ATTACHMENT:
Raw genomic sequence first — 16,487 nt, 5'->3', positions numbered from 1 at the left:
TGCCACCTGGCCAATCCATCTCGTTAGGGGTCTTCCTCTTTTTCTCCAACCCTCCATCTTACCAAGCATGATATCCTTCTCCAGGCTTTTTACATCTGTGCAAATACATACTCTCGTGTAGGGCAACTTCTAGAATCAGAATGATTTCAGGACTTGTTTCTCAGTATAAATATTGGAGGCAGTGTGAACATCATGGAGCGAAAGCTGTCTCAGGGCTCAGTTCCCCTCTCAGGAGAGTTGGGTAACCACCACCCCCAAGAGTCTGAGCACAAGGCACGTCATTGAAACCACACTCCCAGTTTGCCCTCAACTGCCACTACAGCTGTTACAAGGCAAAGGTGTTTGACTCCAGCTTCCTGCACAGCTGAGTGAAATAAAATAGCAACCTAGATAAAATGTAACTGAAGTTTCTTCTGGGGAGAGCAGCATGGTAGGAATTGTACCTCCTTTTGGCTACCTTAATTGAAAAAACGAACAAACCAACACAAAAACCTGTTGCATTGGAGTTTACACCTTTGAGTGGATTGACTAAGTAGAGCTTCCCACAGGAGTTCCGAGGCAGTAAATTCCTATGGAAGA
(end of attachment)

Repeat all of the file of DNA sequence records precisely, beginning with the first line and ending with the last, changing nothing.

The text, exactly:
Raw genomic sequence first — 16,487 nt, 5'->3', positions numbered from 1 at the left:
TGCCACCTGGCCAATCCATCTCGTTAGGGGTCTTCCTCTTTTTCTCCAACCCTCCATCTTACCAAGCATGATATCCTTCTCCAGGCTTTTTACATCTGTGCAAATACATACTCTCGTGTAGGGCAACTTCTAGAATCAGAATGATTTCAGGACTTGTTTCTCAGTATAAATATTGGAGGCAGTGTGAACATCATGGAGCGAAAGCTGTCTCAGGGCTCAGTTCCCCTCTCAGGAGAGTTGGGTAACCACCACCCCCAAGAGTCTGAGCACAAGGCACGTCATTGAAACCACACTCCCAGTTTGCCCTCAACTGCCACTACAGCTGTTACAAGGCAAAGGTGTTTGACTCCAGCTTCCTGCACAGCTGAGTGAAATAAAATAGCAACCTAGATAAAATGTAACTGAAGTTTCTTCTGGGGAGAGCAGCATGGTAGGAATTGTACCTCCTTTTGGCTACCTTAATTGAAAAAACGAACAAACCAACACAAAAACCTGTTGCATTGGAGTTTACACCTTTGAGTGGATTGACTAAGTAGAGCTTCCCACAGGAGTTCCGAGGCAGTAAATTCCTATGGAAGA